Night Run to Glendale

The Central Oregon and Pacific Railroad usually runs two haulers or manifest trains each day out of Medford, Oregon.  The South Hauler typically leaves in mid-morning and returns in the early evening.  The North Hauler leaves sometime after 9 PM and meets a southbound train  out of Roseburg at Glendale in the wee hours of the morning.  Here the two trains swap cars, do any switching at Glendale and return to their respective terminals shortly after dawn.  This way, the cars get moved expeditiously and the crews don’t have to lay over away from home.

Bud Shirley invited me to ride with him on the North Hauler one early autumn evening last year.  Knowing that I’d be up all night, I packed a thermos of STRONG coffee, some sandwiches, the camera (we might get back late enough for a few pictures), and a warm jacket.  I met Bud at his house and off we went for a night of railroading.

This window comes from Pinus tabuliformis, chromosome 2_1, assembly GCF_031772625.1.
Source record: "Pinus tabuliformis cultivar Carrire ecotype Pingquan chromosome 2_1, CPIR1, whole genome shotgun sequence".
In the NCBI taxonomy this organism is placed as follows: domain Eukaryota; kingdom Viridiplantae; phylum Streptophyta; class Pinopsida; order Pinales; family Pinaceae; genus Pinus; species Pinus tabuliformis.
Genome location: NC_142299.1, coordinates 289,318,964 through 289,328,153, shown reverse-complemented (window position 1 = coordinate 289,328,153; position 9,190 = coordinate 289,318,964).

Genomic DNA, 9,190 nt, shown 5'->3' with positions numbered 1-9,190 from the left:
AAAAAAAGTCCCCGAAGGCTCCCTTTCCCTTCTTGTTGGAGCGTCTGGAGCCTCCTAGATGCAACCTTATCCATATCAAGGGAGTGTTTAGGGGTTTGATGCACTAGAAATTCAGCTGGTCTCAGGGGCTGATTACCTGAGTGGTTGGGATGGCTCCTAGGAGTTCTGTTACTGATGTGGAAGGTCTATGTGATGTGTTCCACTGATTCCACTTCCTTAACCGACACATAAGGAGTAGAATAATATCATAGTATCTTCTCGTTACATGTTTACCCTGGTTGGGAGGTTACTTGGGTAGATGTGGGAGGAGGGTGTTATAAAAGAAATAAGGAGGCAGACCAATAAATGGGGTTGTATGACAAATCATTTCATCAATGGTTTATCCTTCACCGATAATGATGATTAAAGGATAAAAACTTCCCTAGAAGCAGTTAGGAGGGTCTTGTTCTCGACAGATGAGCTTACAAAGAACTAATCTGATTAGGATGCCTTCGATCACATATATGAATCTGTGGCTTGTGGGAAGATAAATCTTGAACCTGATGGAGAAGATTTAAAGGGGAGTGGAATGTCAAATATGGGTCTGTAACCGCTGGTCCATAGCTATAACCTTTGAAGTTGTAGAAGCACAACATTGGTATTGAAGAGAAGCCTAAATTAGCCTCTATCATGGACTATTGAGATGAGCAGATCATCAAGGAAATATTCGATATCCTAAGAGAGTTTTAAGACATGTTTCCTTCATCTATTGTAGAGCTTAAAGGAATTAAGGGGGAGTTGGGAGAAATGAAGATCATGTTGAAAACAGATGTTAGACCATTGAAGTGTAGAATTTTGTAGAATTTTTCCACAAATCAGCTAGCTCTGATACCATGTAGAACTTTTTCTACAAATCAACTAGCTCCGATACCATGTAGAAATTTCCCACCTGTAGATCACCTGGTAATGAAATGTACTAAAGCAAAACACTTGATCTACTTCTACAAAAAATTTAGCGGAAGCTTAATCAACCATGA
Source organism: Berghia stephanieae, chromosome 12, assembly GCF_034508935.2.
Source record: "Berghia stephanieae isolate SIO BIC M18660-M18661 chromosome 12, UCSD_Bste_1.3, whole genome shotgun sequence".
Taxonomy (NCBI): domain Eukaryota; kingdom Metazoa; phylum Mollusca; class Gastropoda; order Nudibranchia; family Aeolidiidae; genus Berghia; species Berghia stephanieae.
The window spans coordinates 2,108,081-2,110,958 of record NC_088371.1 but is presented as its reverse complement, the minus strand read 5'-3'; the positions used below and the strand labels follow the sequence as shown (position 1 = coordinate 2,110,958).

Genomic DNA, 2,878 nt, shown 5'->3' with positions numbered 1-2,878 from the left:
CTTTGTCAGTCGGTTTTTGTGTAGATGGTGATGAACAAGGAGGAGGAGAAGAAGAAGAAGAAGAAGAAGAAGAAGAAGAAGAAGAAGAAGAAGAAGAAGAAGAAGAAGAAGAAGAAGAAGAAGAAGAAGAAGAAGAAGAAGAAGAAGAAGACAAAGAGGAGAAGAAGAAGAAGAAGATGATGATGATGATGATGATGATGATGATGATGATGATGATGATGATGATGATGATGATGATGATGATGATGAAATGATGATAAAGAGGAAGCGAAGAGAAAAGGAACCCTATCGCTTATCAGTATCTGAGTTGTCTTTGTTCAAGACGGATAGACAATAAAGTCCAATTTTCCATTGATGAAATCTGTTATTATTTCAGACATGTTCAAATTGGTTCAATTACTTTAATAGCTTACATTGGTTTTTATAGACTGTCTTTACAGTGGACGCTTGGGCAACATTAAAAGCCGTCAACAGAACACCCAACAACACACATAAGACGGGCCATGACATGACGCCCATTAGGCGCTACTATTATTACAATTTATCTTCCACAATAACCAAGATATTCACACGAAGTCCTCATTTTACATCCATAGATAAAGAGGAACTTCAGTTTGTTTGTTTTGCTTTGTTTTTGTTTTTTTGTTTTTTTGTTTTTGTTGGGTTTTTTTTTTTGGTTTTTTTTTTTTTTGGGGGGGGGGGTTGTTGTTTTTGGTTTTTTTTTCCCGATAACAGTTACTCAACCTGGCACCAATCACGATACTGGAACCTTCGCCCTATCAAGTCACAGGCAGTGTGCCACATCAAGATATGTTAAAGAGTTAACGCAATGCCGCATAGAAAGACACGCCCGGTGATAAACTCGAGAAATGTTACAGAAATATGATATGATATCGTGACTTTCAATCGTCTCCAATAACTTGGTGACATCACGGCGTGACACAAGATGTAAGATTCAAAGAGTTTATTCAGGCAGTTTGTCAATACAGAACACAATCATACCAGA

At the depot, we meet up with Bud’s co-worker, Matt Shaw.  CORP has “transportation specialists” instead of traditional engineers and conductors -- the idea being everybody is qualified to work either position and can trade off working the ground with running the train.

Usually the power is kept right next to the depot, but tonight the hauler power is nowhere to be seen.  The north and south haulers use the same engines and the south hauler, which had just returned, had left the power at the north end of the yard.  We’re informed that the PM switcher has taken over the power and is building our train for us.  Shortly the McAndrews Road gates come down and tonight’s North Hauler backs slowly past the depot.  Bud and Matt are out of the office and on both sides of the tracks giving it a roll by.  Tonight’s train is a good one -- 9  loads, 17 empties and at least one “passenger” camped in a log car (not a very smart move given the likelihood of a shifting load).  The power, two ex-BN GP-40’s (still in green and lettered CORP) and a red CORP GP-38  ease to a halt in front of the depot and we hand up a couple ice chests, assorted lunches and our grips.